William Bates (physician)

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William Bates
William Horatio Bates.jpg
Born(1860-12-23)December 23, 1860
Newark, New Jersey, United States
DiedJuly 10, 1931(1931-07-10) (aged 70)
New York City, New York, United States
NationalityAmerican
Alma materColumbia University
Known forDeveloping the Bates method
Scientific career
FieldsOphthalmology

William Horatio Bates (December 23, 1860 – July 10, 1931) was an American physician who practiced ophthalmology and developed what became known as the Bates method for better eyesight. The method was based in his theory that the eye does not focus by changing the power of the lens, but rather by elongating the eyeball through use of the extraocular oblique muscles; this model contradicted mainstream ophthalmology and optometry then and now.[1][2]

Career[edit]

Bates graduated A.B. from Cornell University in 1881 and received his medical degree at Columbia University's College of Physicians and Surgeons in 1885.[3] He formulated a theory about vision health, and published the book Perfect Sight Without Glasses in 1920, and the magazine Better Eyesight from 1919 to 1930. Parts of Bates' approach to treating vision disorders were based on psychological principles that were contrary to many of the medical theories of the time and remain so. The Bates method still enjoys some limited acceptance as a modality of alternative medicine.

Bates treated many patients, who claimed to have been cured of vision defects, especially myopia. This brought him into conflict with his peers. He defended himself by claiming that other physicians were in thrall to the establishment.[citation needed]

Bates' publications[edit]

Because the copyrights have expired, the original version of Perfect Sight Without Glasses (or The Cure of Imperfect Sight by Treatment Without Glasses) is now in the public domain. In 1943, an abridged version was published under the title Better Eyesight Without Glasses, which removed some of the most controversial points, such as the claim that "perfectly remembering black"[4] is a suitable substitute for anaesthesia, and recommendations to look at the sun.[1]

Disappearance[edit]

On August 30, 1902, Bates wrote a letter to his wife while she was visiting her mother and sent her some books and instruments from his apartment.[5] In the letter he said that he had been "called out of town to some major operations", and would be accompanying an old student, Dr. Forche. Bates expressed excitement over the potential of receiving a large sum of money for this, and promised to write more details later. His wife received no further letters from him.[6][7]

Six weeks later he was found to be working as an assistant in Charing Cross Hospital, London, after reportedly being first admitted as a patient. His wife then travelled there and found him in a nervous state suffering from apparent amnesia. She invited him to stay with her in the Savoy Hotel. Two days later, he disappeared again. His wife continued searching for him after his second disappearance, but subsequently died before finding him again.

In 1910, an old colleague of Bates, Dr. J. E. Kelly, was travelling through Grand Forks, North Dakota, where he encountered Bates practicing. He subsequently persuaded Bates to return to New York and share an office with him, where he is said to have "worked as hard and as successfully as he had done before his original disappearance".[5]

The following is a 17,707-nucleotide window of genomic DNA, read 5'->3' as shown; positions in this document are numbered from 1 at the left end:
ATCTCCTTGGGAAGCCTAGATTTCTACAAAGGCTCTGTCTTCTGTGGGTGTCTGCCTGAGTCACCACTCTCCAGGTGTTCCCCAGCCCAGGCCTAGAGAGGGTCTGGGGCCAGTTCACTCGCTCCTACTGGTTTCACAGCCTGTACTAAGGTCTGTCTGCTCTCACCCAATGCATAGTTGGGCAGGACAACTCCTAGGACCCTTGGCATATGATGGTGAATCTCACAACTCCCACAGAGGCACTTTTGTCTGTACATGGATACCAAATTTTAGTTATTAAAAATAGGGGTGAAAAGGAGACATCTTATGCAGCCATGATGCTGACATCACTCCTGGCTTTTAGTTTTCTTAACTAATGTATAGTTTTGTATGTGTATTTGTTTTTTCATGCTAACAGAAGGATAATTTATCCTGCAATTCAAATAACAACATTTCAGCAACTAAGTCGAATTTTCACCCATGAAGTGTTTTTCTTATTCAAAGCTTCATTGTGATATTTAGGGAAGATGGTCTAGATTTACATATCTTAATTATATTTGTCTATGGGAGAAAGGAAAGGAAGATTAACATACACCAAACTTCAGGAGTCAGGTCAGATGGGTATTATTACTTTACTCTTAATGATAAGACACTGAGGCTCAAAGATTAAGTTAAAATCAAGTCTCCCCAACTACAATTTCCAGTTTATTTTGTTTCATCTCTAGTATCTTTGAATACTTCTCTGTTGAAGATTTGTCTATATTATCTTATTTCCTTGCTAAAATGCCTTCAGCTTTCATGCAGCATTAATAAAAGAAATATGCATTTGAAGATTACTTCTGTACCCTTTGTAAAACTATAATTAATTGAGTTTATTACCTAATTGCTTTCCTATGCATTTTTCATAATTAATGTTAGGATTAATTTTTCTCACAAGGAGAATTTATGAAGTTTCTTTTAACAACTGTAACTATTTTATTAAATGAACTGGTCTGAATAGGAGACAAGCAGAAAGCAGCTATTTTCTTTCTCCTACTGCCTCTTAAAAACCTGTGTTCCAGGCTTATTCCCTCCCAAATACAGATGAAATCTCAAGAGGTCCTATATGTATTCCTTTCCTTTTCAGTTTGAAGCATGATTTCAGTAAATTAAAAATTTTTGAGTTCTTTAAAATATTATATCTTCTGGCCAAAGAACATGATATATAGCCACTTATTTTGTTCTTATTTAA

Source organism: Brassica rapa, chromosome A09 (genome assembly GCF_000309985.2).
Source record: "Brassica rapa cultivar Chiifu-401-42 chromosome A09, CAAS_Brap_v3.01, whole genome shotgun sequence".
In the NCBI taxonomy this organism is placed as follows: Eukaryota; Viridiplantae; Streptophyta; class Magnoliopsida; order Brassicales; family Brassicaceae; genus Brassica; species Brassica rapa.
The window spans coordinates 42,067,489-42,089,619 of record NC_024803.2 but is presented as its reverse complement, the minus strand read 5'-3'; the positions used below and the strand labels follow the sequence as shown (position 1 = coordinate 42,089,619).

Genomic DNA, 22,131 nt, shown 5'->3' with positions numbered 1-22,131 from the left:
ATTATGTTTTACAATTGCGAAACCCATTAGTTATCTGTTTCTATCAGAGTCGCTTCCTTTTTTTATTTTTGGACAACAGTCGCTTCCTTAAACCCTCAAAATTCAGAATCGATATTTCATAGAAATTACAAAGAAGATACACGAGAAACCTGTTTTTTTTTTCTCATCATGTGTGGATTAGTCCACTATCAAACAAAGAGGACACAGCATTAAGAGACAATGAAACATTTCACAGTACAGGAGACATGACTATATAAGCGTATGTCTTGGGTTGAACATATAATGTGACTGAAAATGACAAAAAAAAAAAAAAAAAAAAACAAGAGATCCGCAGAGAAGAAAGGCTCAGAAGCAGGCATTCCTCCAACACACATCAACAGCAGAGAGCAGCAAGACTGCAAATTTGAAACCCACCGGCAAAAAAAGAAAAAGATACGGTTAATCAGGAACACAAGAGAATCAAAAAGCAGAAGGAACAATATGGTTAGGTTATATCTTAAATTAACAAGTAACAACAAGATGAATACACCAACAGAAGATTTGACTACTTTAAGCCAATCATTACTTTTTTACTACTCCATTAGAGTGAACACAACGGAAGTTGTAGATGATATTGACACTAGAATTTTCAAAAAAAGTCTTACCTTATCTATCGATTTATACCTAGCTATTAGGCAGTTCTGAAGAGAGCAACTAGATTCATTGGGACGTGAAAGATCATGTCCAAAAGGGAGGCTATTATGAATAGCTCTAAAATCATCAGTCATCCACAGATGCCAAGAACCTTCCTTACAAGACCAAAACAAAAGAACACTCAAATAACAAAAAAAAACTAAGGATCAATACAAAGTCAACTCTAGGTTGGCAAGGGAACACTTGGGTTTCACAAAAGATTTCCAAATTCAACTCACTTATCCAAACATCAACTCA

Personal life[edit]

William Horatio Bates was born on December 23, 1860, to Charles and Amelia Halsey Bates.

Bates was married three times. He first married Edith Kitchell in 1883, with whom he had a son: Charles Halsey Bates; Kitchell died in 1886. He then married Margaret Crawford, with whom he had a daughter, Milo Bates, and a son, William Crawford Bates. After being widowed again, in 1928 he married Emily C. Lierman, his long-time personal assistant.

His son, Charles Halsey Bates disappeared in August 1928.

Bates enjoyed playing tennis and was once the North Dakota State Champion. He was also an avid runner who enjoyed literature and astronomy.[3]

He died on July 10, 1931, after a year-long illness. His will excluded his eldest son, who was still missing at the time.[7]

Discovery of the medical use of adrenaline[edit]

Bates did other research. He discovered the astringent and haemostatic properties of the substance produced by the adrenal glands, and its value in medicine, especially in surgeries. The substance was later commercialized as adrenaline.[8][unreliable source?]

See also[edit]

References[edit]

  1. ^ a b Marg, E. (1952). ""Flashes" of clear vision and negative accommodation with reference to the Bates Method of visual training" (PDF). American Journal of Optometry and Archives of American Academy of Optometry. 29 (4): 167–84. doi:10.1097/00006324-195204000-00001. PMID 14923801. Archived from the original (PDF) on 2008-05-29.
  2. ^ Russell S. Worrall OD; Jacob Nevyas; Stephen Barrett MD (6 July 2018). "Eye-Related Quackery". Quackwatch. Retrieved 2020-05-31.
  3. ^ a b White, James Terry (1935). The National Cyclopaedia of American Biography. Vol. 24. J. T. White & company. pp. 383–384. OCLC 60498648.
  4. ^ Wikisource:Perfect Sight Without Glasses/Chapter 19
  5. ^ a b "Obituary of William H. Bates". New York Times. July 11, 1931.
  6. ^ "The Mysterious Disappearance—and Strange Reappearance—of Dr. William Horatio Bates". www.mentalfloss.com. 2018-03-08. Retrieved 2021-06-23.
  7. ^ a b "Probate of Dr. Bates' Will". Lansing State Journal. 1931-08-20. p. 19. Retrieved 2021-06-23.
  8. ^ Bates, William H. (1896). "The Use of Extract of Suprarenal Capsule in the Eye". New York Medical Journal: 647–650.

External links[edit]